CALLER: I'm doing fine. I have a question, do they realize how much power they gave women? Anyone can hit the lotto or have a successful business and someone can come from the past and say, "Hey, he did this," just to make money, and nothing really happened.

DOC: Yeah. We've given women way too much power. I mean, that whole suffrage thing, that started the ball rolling, Bill. That was the whole -- no, I know what you mean. If you go back 30, 40 years or whatever, women and many people have a legitimate beef when they say women were never believed. You know, that they automatically didn't believe them. And that's the reason now they keep saying, every woman deserves to be heard. The problem is now the pendulum has swung completely the other way, where as long as you accuse somebody, you're believed, and it's believed to be true. And that's a bigger problem.

CALLER: Yep. That's all I had. You guys are doing a great job. Have a nice Thanksgiving.

DOC: Thanks, buddy. Appreciate it. Happy Thanksgiving.

You understand what I'm saying there? It's a bigger problem to accuse people and have that accusation be believed with no proof, no rule of law, no justice system. Now, a lot of this stuff is just tried in the court of opinion.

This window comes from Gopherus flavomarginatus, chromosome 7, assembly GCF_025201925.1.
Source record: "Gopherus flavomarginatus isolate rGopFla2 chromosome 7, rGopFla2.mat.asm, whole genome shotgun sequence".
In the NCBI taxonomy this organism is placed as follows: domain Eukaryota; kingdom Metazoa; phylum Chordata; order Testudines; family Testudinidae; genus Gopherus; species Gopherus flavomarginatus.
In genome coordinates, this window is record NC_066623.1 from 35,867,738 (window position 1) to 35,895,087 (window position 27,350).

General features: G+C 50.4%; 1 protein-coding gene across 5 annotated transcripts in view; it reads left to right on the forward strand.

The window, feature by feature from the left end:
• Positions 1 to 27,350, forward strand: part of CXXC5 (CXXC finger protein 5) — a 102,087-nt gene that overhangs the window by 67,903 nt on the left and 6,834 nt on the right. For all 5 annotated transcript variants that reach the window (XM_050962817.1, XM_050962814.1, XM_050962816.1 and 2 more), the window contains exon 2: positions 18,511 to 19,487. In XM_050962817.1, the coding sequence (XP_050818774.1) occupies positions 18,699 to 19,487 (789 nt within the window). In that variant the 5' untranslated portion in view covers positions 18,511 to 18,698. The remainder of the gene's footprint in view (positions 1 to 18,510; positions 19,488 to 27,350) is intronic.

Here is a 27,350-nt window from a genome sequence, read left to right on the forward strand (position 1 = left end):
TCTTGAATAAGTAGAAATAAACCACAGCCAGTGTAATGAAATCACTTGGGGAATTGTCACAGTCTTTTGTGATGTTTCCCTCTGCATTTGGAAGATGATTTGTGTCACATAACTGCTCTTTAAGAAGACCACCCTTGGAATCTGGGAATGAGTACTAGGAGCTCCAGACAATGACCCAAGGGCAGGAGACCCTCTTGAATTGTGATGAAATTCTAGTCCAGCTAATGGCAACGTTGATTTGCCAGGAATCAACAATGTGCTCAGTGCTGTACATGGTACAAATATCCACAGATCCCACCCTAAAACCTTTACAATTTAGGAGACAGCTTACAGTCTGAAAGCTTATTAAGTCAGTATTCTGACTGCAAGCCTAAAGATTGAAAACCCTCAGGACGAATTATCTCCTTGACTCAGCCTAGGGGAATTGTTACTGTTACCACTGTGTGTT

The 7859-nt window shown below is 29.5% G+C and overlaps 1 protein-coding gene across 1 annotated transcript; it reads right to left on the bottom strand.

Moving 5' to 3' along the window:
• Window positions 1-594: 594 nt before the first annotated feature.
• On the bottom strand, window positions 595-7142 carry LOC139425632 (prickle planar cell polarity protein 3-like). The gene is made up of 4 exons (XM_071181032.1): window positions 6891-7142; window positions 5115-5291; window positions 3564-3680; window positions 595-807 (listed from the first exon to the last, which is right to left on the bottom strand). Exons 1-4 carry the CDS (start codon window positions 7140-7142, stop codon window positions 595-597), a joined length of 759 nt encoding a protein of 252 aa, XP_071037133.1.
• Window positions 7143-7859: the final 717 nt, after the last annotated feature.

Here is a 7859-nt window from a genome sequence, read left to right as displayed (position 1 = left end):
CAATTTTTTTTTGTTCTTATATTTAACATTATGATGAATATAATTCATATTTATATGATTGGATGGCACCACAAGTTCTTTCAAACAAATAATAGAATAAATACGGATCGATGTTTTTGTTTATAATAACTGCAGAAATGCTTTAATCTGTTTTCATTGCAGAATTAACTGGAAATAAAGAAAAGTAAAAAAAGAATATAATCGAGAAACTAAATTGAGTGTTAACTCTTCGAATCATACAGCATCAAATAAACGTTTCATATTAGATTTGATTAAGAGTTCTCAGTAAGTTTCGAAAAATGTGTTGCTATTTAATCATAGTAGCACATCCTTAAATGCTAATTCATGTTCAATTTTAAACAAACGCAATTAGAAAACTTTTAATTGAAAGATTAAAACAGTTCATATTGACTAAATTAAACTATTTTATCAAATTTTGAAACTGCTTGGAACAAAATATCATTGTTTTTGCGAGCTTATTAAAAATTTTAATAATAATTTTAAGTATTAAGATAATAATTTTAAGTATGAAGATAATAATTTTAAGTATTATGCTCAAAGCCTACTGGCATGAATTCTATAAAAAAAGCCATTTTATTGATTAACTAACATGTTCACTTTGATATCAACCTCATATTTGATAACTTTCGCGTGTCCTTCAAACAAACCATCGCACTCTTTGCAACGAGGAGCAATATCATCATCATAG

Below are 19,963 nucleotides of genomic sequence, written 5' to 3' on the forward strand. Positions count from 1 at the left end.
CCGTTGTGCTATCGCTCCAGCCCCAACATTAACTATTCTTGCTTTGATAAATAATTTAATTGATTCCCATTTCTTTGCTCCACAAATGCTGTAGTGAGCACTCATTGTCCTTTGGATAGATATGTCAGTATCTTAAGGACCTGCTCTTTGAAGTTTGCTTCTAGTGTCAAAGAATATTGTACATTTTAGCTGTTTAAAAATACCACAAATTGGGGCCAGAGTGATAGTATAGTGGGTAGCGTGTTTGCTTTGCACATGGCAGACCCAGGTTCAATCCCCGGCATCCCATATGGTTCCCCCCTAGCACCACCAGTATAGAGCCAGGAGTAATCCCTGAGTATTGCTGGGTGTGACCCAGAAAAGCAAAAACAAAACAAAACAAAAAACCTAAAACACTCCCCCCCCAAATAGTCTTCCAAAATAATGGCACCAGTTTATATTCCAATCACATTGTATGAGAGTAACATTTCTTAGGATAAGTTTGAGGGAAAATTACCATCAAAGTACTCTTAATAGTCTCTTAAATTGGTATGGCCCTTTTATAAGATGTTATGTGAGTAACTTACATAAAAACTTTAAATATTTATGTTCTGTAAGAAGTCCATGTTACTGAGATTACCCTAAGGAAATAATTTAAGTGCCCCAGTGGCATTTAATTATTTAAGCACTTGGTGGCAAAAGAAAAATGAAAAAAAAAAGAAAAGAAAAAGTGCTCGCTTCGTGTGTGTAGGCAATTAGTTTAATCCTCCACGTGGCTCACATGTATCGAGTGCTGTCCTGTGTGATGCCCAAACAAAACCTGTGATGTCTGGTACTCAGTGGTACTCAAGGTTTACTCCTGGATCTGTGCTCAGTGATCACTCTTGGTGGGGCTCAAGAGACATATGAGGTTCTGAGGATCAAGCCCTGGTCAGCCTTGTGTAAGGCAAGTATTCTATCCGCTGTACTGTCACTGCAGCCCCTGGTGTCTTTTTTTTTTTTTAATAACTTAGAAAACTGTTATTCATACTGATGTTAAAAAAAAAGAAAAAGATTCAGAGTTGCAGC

But that's a bigger problem. The idea of --

KAL: The court of opinion matters almost as much.

DOC: Matters. Because we live on social media, Kal. Everything. You can't even have a restaurant without having it rated by four different apps.

KAL: Yep.

DOC: Everything is judged like that. And we share this information. The court of public opinion is now as valuable and important and powerful as it ever has been. Yes, I recognize, as Mitt Romney said, that, you know, innocent until proven guilty is for the justice system. The legal system.

But shouldn't it also apply in the court of public opinion?

Shouldn't it? So while women were not believed and they were victimized, some men were not believed and victimized over the years. And they said, oh, well, I'm not even going to entertain what you're saying about so-and-so touching you inappropriately, because I like that guy and just go away, and that was horrible. That person who was guilty of something got away with it. That's horrible. But worse, to convict somebody -- even the court of public opinion, when they're innocent, I would rather when we're dealing with the justice system, set free 100 guilty people than send one innocent person to jail. Maybe you disagree. I think that's a pretty good system. So that's the reason we discussed this.

Please, keep recognizing which claims are segregations which ones are proven. Half of Al Franken's are proven. She said he kissed her without permission. Forcibly, whatever. And then number two, he groped her. The groping is on film. That part is proven.

Stop trying to be right and think of the children

Mario Tama/Getty Images